The 3 phases of gastric secretions


Cephalic phase-

  • This is initiated by the sight, thought or smell of food. Which can either increase the stimulation of stomach secretions or inhibit them. As you have probably experienced before, the thought of a nice meal will increase the saliva in your mouth and give you the sensation that your mouth is watering. If you haven’t ever noticed this phenomenon, try it now. Imagine your most favourite meal, notice an increase in saliva? As you can imagine this can happen, the smell of rotten food can decrease appetite and therefore, inhibit stomach secretions.

  • The image below is useful in describing the mechanisms which govern the inhibition or stimulation of stomach secretions.

Gastric phase-

  • This phase occurs when the food reaches the stomach, causing it to distend. This distension then increases the stomach secretions, this can also be completed by an increase in PH. A decrease in PH has an opposite effect, this inhibits stomach secretions.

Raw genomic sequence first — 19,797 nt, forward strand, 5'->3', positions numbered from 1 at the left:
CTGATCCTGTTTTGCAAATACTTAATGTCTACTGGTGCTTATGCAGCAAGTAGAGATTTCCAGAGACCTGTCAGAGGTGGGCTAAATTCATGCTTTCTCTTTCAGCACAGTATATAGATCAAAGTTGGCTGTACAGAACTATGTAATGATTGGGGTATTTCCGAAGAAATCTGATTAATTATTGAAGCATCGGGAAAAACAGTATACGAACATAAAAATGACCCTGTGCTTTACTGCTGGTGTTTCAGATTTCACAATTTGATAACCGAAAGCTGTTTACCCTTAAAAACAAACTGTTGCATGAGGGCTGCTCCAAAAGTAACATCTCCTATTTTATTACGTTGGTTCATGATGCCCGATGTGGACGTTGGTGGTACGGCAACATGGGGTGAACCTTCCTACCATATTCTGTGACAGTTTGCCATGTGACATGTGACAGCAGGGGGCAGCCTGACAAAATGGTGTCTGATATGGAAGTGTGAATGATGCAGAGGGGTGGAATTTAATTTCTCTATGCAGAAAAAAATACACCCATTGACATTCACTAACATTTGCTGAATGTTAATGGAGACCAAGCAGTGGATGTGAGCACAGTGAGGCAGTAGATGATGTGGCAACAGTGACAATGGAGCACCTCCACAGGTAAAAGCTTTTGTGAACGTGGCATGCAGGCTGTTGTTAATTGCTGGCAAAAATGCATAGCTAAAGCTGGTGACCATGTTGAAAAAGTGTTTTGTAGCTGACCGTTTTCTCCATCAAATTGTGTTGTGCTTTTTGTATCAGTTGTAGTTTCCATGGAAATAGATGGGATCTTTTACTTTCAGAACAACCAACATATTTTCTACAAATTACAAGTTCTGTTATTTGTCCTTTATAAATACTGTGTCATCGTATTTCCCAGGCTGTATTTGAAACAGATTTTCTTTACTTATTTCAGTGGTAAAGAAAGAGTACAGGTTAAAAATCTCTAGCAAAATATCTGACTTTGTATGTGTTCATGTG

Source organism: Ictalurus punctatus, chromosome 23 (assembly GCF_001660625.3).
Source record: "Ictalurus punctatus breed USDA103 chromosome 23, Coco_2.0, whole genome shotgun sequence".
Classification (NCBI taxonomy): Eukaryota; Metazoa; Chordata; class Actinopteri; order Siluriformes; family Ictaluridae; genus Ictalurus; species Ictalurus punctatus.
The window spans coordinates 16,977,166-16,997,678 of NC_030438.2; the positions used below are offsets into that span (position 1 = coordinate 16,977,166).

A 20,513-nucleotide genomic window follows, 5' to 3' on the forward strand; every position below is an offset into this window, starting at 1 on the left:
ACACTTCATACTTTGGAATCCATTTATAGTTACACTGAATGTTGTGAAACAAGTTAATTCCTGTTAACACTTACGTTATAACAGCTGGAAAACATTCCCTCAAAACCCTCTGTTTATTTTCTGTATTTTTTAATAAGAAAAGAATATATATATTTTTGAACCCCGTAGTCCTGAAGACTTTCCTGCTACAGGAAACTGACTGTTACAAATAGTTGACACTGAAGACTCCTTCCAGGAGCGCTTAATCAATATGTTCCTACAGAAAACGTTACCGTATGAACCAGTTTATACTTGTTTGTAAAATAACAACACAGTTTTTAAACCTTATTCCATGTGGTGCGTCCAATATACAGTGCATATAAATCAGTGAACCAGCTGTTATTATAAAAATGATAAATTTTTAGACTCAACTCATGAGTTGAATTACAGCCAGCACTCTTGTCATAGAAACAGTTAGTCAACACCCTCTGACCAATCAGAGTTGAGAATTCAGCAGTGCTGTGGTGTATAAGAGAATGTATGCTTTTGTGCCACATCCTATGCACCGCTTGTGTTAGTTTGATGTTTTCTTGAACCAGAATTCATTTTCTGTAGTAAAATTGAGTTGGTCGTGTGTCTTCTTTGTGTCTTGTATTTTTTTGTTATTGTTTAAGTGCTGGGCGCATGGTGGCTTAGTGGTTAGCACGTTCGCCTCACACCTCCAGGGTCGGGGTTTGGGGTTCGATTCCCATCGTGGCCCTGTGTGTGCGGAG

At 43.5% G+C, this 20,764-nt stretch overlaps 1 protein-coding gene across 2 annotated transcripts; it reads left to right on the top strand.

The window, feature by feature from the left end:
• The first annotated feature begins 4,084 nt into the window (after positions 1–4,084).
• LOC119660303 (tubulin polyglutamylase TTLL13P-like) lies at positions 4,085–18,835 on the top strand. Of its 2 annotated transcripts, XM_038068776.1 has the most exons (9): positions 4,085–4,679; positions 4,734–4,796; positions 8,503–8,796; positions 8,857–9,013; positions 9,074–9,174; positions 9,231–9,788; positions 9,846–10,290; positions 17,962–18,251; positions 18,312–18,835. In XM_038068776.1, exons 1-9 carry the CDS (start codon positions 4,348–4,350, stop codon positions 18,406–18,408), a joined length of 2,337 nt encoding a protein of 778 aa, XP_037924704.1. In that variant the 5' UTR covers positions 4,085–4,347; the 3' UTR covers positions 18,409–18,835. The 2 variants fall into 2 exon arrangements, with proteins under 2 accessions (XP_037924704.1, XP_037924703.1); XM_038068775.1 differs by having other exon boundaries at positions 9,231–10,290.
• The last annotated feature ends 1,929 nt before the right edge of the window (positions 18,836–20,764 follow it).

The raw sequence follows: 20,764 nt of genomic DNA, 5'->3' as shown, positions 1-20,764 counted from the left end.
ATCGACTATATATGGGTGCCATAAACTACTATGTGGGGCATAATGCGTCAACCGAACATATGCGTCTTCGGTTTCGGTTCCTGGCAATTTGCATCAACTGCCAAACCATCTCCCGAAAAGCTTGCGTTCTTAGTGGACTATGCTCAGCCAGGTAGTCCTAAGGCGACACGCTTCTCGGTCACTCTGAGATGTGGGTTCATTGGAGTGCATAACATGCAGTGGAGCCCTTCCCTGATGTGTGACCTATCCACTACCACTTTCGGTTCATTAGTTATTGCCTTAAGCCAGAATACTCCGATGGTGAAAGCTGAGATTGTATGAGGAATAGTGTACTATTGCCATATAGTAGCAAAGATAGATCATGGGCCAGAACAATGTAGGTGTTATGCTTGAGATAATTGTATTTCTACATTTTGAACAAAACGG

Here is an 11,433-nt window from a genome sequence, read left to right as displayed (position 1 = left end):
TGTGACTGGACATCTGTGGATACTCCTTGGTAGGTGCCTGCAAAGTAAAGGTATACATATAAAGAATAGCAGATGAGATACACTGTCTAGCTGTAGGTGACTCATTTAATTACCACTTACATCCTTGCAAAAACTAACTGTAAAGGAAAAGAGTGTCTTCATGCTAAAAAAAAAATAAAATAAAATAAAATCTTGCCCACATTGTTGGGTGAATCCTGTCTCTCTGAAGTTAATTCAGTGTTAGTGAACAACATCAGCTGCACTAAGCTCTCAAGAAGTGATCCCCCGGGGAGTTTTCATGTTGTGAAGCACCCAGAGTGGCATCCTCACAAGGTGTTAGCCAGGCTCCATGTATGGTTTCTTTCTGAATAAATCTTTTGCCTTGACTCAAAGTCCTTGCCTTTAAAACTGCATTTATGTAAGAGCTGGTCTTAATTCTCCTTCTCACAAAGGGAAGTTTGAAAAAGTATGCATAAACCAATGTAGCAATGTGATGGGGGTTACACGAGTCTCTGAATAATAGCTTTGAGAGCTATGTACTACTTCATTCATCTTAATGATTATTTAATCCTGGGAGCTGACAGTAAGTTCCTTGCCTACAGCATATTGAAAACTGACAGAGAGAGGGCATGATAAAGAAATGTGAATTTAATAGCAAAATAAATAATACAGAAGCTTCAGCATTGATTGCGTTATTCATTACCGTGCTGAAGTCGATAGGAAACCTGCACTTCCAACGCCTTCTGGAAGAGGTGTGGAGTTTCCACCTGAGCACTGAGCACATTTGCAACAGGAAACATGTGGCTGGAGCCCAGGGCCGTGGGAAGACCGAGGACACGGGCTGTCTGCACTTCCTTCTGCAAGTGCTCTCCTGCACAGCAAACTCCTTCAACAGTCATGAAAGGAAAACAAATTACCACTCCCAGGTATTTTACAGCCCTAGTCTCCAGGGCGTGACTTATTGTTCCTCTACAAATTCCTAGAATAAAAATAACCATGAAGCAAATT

• As you may know, stomach secretions are acidic and therefore, the addition of chyme (partially digested food) decreases the PH and therefore, inhibits stomach secretions. If this process did not occur then there would be an increase in peptic (stomach) ulcers caused by over acidification. Over acidification is known as Zollinger-Ellison syndrome and is caused by over secretion of gastrin which promotes and stimulates the release of hydrochloric acid. The extra hydrochloric acid decreases the PH further which causes damage to the mucosa lining of the stomach which normally protects the stomach from corrosion. This results in peptic ulcers which are extremely painful during eating.

Intestinal phase-

  • The chyme has now moved from the stomach into the duodenum (first section of the small intestine) via the pyloric sphincter. This causes a distention of the duodenum, distention plus the presence of fatty acidic chyme inhibits stomach secretions and prevents over acidification. A breakdown of this process would result in an increase in peptic ulcers.